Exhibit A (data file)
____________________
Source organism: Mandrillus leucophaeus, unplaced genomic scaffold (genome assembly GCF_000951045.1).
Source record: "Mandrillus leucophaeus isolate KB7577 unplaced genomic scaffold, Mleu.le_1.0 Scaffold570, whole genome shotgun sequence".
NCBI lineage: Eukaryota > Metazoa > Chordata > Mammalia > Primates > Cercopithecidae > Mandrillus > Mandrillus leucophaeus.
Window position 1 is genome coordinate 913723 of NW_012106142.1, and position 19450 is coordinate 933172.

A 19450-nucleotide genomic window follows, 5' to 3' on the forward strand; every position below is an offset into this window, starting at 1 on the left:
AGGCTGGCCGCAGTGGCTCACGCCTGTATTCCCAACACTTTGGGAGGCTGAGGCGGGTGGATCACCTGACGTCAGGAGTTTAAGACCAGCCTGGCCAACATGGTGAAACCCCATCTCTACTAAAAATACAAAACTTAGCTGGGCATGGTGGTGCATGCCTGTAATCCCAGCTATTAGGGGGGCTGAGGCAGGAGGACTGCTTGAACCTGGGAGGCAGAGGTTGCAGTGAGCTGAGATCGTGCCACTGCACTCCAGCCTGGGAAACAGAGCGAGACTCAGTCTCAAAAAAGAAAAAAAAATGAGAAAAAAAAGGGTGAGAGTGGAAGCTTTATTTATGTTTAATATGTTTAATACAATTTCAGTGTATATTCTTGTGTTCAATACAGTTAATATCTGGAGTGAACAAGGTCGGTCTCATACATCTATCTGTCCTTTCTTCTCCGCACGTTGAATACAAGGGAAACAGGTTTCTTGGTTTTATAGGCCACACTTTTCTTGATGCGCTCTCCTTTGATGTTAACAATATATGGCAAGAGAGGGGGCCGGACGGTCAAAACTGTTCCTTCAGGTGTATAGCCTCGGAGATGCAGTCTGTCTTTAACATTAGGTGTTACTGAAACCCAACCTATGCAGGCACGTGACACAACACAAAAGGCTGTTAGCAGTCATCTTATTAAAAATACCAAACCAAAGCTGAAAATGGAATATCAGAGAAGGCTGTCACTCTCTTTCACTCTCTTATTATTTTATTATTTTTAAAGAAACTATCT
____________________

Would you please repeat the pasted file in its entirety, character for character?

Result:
Source organism: Mandrillus leucophaeus, unplaced genomic scaffold (genome assembly GCF_000951045.1).
Source record: "Mandrillus leucophaeus isolate KB7577 unplaced genomic scaffold, Mleu.le_1.0 Scaffold570, whole genome shotgun sequence".
NCBI lineage: Eukaryota > Metazoa > Chordata > Mammalia > Primates > Cercopithecidae > Mandrillus > Mandrillus leucophaeus.
Window position 1 is genome coordinate 913723 of NW_012106142.1, and position 19450 is coordinate 933172.

A 19450-nucleotide genomic window follows, 5' to 3' on the forward strand; every position below is an offset into this window, starting at 1 on the left:
AGGCTGGCCGCAGTGGCTCACGCCTGTATTCCCAACACTTTGGGAGGCTGAGGCGGGTGGATCACCTGACGTCAGGAGTTTAAGACCAGCCTGGCCAACATGGTGAAACCCCATCTCTACTAAAAATACAAAACTTAGCTGGGCATGGTGGTGCATGCCTGTAATCCCAGCTATTAGGGGGGCTGAGGCAGGAGGACTGCTTGAACCTGGGAGGCAGAGGTTGCAGTGAGCTGAGATCGTGCCACTGCACTCCAGCCTGGGAAACAGAGCGAGACTCAGTCTCAAAAAAGAAAAAAAAATGAGAAAAAAAAGGGTGAGAGTGGAAGCTTTATTTATGTTTAATATGTTTAATACAATTTCAGTGTATATTCTTGTGTTCAATACAGTTAATATCTGGAGTGAACAAGGTCGGTCTCATACATCTATCTGTCCTTTCTTCTCCGCACGTTGAATACAAGGGAAACAGGTTTCTTGGTTTTATAGGCCACACTTTTCTTGATGCGCTCTCCTTTGATGTTAACAATATATGGCAAGAGAGGGGGCCGGACGGTCAAAACTGTTCCTTCAGGTGTATAGCCTCGGAGATGCAGTCTGTCTTTAACATTAGGTGTTACTGAAACCCAACCTATGCAGGCACGTGACACAACACAAAAGGCTGTTAGCAGTCATCTTATTAAAAATACCAAACCAAAGCTGAAAATGGAATATCAGAGAAGGCTGTCACTCTCTTTCACTCTCTTATTATTTTATTATTTTTAAAGAAACTATCT